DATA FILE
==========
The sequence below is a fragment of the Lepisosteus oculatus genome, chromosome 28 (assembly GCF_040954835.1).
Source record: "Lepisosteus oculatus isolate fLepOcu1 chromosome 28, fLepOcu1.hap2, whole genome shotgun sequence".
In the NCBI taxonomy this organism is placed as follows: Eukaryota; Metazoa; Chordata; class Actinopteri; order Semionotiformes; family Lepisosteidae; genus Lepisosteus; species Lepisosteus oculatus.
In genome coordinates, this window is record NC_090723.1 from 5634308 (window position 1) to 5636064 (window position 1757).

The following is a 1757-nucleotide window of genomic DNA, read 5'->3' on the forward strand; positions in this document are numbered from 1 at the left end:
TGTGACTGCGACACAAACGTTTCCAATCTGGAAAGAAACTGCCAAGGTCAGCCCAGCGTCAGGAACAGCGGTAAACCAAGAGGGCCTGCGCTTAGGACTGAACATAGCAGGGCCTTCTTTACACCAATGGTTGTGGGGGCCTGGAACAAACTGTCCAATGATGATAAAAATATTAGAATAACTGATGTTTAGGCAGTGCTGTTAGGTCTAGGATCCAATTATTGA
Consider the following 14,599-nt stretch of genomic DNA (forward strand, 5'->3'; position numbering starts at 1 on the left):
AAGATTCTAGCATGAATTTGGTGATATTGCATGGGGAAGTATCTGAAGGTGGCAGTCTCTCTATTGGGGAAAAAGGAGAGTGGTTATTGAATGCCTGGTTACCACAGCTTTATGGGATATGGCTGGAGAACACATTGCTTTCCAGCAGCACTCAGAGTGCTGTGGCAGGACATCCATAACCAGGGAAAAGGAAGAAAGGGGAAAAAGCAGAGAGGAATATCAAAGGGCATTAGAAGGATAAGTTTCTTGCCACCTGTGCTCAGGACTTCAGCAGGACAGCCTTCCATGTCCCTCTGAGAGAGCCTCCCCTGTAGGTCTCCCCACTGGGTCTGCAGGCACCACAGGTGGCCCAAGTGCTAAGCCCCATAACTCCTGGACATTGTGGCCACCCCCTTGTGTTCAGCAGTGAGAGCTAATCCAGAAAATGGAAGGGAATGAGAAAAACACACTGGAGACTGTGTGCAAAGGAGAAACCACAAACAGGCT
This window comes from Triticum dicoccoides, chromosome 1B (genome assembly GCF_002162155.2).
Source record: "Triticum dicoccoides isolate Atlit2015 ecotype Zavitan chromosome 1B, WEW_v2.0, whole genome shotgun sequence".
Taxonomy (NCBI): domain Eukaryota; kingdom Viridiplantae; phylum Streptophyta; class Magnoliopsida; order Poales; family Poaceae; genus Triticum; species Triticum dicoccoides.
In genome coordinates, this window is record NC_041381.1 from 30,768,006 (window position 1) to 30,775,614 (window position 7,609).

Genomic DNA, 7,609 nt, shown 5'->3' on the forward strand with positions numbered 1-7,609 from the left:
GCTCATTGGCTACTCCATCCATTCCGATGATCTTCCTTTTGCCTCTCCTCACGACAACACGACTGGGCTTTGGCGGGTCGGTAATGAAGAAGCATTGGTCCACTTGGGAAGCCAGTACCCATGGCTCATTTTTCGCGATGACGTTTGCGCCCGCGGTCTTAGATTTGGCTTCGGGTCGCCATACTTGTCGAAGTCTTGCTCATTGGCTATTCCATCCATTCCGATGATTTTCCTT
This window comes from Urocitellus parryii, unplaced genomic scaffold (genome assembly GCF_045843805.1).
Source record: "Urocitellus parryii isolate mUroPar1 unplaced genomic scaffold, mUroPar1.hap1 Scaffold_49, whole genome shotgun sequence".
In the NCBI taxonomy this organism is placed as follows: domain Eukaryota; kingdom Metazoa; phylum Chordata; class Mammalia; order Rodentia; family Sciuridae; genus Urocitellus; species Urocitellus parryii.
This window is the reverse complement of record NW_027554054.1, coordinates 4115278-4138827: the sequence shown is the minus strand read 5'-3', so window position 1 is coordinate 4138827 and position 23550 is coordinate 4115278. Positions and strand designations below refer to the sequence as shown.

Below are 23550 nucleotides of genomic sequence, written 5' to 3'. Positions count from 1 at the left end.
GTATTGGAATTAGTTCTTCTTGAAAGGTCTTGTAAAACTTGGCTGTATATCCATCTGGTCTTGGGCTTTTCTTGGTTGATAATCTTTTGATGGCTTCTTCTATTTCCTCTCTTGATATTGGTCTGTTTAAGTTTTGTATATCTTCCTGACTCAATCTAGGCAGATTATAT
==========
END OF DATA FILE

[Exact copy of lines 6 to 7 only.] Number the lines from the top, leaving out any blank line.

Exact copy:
TGTGACTGCGACACAAACGTTTCCAATCTGGAAAGAAACTGCCAAGGTCAGCCCAGCGTCAGGAACAGCGGTAAACCAAGAGGGCCTGCGCTTAGGACTGAACATAGCAGGGCCTTCTTTACACCAATGGTTGTGGGGGCCTGGAACAAACTGTCCAATGATGATAAAAATATTAGAATAACTGATGTTTAGGCAGTGCTGTTAGGTCTAGGATCCAATTATTGA
Consider the following 14,599-nt stretch of genomic DNA (forward strand, 5'->3'; position numbering starts at 1 on the left):